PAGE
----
MD: Yeah, I’m really excited about coming back around to iPad with that stuff.

How will this project inform how we develop apps for other mobile platforms?

TK: In terms of feature set and experience, this project will be the benchmark for other mobile devices. The iPad was the first mobile app we’ve done, and it was very, very well-received. I’m going to guess we did something right [laughs]. So it will definitely inform a bunch of other projects. As far as from an engineering perspective, of course, they’re completely different projects.

Tell me more about the development process. What are some features you’re most proud of?

MD: One thing that I really was happy with on the iPhone project was how we were able to condense the “Inspire Me” feature onto a small screen without losing any of the experience. That was initially a large challenge for us, thinking what we wanted to do for the Rolex feature on iPhone versus on iPad. And I think initially we were trying to think about how to do something totally new because of the screen size. But we ended up coming up with something that looked and felt exactly the same, that was just smaller! And that required a lot of clever work. Making this feature, how do I say it, “resolution-independent,” was an interesting challenge. And it ended up making the iPad side of the code better in the process.

Another thing we did is, we changed the talks database that was sitting on the device. We brought in Marcus Zarra, from Zarra Studios, who’s a noted expert on Core Data, which is Apple’s database technology, and we ended up with a model that was much faster, much cleaner. And we’re looking forward to bringing it over to iPad as well.

TK: One of a key hidden features that I really like about the iPhone is that its audio integration is done really well. If you leave the app, you can still use the main iPhone audio control to control the volume and play, pause, all that stuff. It blends right in — you can mulltitask.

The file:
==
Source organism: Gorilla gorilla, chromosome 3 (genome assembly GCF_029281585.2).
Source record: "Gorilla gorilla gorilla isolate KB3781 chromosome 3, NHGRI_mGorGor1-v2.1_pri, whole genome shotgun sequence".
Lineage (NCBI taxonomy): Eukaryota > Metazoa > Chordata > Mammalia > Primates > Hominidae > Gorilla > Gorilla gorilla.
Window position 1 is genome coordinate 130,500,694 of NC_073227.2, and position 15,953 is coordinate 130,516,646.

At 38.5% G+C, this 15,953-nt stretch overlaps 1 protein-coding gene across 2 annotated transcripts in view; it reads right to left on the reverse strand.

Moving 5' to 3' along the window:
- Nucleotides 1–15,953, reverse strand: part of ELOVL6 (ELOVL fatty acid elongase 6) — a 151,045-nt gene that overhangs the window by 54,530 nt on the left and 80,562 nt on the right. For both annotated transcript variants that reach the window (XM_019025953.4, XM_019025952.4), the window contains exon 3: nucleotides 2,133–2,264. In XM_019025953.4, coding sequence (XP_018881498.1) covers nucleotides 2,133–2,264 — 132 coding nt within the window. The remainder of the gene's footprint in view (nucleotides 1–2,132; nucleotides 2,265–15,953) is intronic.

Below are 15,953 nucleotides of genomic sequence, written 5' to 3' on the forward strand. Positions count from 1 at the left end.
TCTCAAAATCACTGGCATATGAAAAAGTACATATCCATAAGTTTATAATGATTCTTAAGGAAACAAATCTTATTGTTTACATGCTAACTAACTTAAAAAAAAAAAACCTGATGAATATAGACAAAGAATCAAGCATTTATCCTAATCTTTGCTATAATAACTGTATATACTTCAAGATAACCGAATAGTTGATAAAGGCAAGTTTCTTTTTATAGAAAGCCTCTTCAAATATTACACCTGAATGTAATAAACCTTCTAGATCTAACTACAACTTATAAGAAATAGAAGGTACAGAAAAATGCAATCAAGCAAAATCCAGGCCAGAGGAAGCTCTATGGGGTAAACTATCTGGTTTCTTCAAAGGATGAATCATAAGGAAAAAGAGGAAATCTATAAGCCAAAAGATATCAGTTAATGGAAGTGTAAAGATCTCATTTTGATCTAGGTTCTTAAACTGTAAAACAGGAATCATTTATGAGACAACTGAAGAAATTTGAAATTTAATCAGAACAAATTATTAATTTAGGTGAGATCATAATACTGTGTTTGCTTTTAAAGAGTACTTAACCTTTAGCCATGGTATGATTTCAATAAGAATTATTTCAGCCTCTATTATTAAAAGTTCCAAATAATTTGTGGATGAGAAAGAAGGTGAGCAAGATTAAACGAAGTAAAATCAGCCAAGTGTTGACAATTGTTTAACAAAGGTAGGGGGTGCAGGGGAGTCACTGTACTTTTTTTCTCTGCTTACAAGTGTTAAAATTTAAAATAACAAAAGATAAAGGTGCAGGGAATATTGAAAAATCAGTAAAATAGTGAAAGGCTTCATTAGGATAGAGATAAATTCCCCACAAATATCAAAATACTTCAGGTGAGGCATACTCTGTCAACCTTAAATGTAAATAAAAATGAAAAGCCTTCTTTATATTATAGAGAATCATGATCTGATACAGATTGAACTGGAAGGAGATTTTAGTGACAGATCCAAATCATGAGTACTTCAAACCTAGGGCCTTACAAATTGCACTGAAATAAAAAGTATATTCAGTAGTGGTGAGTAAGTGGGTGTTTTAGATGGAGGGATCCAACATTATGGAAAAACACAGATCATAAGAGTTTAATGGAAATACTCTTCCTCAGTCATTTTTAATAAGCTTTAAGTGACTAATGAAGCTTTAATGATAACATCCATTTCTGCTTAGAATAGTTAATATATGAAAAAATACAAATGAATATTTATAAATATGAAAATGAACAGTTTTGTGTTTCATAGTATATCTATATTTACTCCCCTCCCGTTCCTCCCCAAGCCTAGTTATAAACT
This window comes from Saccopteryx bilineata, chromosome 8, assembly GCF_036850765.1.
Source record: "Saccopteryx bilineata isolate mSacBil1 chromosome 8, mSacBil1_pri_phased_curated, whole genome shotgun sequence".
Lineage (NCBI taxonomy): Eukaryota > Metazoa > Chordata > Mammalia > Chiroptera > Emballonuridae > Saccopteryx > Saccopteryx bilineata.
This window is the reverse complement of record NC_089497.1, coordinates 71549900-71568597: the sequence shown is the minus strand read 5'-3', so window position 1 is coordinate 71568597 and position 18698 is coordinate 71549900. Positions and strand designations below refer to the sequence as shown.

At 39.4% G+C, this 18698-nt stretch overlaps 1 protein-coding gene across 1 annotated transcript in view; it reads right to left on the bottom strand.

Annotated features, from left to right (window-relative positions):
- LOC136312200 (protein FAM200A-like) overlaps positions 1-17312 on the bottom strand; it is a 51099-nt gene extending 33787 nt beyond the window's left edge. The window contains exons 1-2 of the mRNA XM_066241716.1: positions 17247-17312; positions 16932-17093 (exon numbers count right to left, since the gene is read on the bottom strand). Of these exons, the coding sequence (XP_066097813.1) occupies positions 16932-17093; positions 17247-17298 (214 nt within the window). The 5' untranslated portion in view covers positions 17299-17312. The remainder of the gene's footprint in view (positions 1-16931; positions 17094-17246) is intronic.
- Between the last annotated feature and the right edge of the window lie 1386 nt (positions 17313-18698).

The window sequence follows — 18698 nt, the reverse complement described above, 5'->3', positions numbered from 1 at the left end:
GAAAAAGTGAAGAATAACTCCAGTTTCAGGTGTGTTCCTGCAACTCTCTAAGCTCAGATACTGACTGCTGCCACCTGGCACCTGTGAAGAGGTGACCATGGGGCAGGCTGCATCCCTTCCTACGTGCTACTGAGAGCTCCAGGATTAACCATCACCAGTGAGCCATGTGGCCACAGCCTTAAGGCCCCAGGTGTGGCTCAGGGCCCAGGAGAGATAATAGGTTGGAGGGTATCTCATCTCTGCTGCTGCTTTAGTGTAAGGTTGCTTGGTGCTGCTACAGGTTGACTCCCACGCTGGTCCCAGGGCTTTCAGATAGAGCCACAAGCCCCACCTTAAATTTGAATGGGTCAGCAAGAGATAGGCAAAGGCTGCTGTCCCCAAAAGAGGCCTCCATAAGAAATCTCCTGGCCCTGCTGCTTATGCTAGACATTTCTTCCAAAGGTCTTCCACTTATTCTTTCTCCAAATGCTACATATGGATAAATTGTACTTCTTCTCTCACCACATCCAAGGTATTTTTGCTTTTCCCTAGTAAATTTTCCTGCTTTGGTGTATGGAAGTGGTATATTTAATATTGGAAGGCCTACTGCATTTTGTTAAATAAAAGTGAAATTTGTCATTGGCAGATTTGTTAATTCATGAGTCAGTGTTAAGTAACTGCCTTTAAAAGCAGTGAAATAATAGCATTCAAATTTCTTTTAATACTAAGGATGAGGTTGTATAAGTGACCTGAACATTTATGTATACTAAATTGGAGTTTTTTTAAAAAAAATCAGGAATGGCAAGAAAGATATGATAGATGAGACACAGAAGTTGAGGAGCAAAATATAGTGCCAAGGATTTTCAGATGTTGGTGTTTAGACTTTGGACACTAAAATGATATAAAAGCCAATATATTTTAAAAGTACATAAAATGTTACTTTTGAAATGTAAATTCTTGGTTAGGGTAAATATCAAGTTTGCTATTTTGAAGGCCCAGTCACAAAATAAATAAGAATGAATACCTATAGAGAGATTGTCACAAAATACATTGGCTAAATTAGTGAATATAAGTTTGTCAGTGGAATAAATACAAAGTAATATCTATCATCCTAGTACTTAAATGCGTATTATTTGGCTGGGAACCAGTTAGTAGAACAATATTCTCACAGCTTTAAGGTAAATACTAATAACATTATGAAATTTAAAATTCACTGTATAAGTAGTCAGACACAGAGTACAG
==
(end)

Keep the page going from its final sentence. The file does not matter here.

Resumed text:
We also put in AirPlay support as well; there’s a lot of really cool nifty little features, so it feels seamless.

MD: Yeah, the audio feature — investigating that and coordinating with the server team to make the streaming radio feature work — was very interesting, and once again we’re looking forward to bringing that to both platforms.

It sounds like this project involved a lot of reaching out and working with different groups.

TK: For the streaming radio, we worked with Michael Glass from TED and with Rogue Amoeba.

MD: Oh yeah! the guys at Rogue Amoeba were very helpful in getting IceCast to work in the way that we needed it to to support TED Radio. I knew them before this project, and it was wonderful to get their help. They’re awesome.

TK: [TED engineer] Mark Bogdanoff also chipped in quite a bit as well, as usual. And on the design front, we started the project with Eric Hope. He was a fantastic designer. And then we picked up Brian Wilson, from Reason Interactive, who worked on a good chunk of our original iPad design, to help us out on the tail end of the project. I picked up bits and pieces on the design side as well.

MD: And Will True from TED helped with QA.

TK: And I think Matt Curtis did a very good job in managing expectations with our partner Rolex in the work we’ve done with iOS, with the “Inspire Me” feature. The whole project was underwritten by Rolex, and we were able to strike a very good relationship. They’re supporting our initiatives, and obviously they want their brand to be present but not intrusive. It was just phenomenal; we could have free rein to do a lot of the things that we wanted to do, all the while being able to support what Rolex wanted from the partnership agreement.

MD: And we do need to thank the folks at Apple because they did give us a lot of support over time through their support mechanisms, their support avenues. It’s always great to work with them. And it’s always wonderful to work with TED.

TK: Oh, we’re never letting you go.

What’s next for mobile?

TK: As far as roadmap, we’re quite ambitious. It’s not over-the-top things but things that resonate with users. As mentioned, we want to bring the features from the iPhone over to the iPad, so that’s the next phase; we believe very strongly that the audio, TED Radio, is going to be quite popular, so in the next release we’re looking to give the user more control: Start from the beginning, skip to the next track … So those are a few things on the immediate horizon.

Longer term, what’s on the docket is making the video load a little faster, as well as localization: subtitling the talks as well as localizing the app itself, with all the little details in a series of different languages and distributing them in their respective markets worldwide.

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TED iPhone project leader Thaniya Keereepart at TED2011. Photo: Robert Leslie